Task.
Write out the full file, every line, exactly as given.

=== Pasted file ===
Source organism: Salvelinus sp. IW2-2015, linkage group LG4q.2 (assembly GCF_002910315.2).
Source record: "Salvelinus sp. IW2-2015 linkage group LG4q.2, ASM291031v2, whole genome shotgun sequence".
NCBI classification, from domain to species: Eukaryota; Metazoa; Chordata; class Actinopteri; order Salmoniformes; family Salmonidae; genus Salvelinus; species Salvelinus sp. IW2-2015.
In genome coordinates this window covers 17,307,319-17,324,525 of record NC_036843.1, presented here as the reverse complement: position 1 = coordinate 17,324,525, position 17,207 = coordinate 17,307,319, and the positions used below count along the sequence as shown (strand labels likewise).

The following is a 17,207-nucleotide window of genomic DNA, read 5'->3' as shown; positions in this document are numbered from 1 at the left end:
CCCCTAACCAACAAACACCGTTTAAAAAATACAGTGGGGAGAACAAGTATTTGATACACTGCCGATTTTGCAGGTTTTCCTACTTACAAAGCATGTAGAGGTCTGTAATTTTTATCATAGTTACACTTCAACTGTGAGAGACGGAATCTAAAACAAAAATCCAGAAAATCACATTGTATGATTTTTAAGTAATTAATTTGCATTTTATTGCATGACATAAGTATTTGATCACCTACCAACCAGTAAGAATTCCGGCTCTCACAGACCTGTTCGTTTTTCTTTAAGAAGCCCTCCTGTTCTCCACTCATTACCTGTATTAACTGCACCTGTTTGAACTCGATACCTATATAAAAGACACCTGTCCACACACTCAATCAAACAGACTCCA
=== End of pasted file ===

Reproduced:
Source organism: Salvelinus sp. IW2-2015, linkage group LG4q.2 (assembly GCF_002910315.2).
Source record: "Salvelinus sp. IW2-2015 linkage group LG4q.2, ASM291031v2, whole genome shotgun sequence".
NCBI classification, from domain to species: Eukaryota; Metazoa; Chordata; class Actinopteri; order Salmoniformes; family Salmonidae; genus Salvelinus; species Salvelinus sp. IW2-2015.
In genome coordinates this window covers 17,307,319-17,324,525 of record NC_036843.1, presented here as the reverse complement: position 1 = coordinate 17,324,525, position 17,207 = coordinate 17,307,319, and the positions used below count along the sequence as shown (strand labels likewise).

The following is a 17,207-nucleotide window of genomic DNA, read 5'->3' as shown; positions in this document are numbered from 1 at the left end:
CCCCTAACCAACAAACACCGTTTAAAAAATACAGTGGGGAGAACAAGTATTTGATACACTGCCGATTTTGCAGGTTTTCCTACTTACAAAGCATGTAGAGGTCTGTAATTTTTATCATAGTTACACTTCAACTGTGAGAGACGGAATCTAAAACAAAAATCCAGAAAATCACATTGTATGATTTTTAAGTAATTAATTTGCATTTTATTGCATGACATAAGTATTTGATCACCTACCAACCAGTAAGAATTCCGGCTCTCACAGACCTGTTCGTTTTTCTTTAAGAAGCCCTCCTGTTCTCCACTCATTACCTGTATTAACTGCACCTGTTTGAACTCGATACCTATATAAAAGACACCTGTCCACACACTCAATCAAACAGACTCCA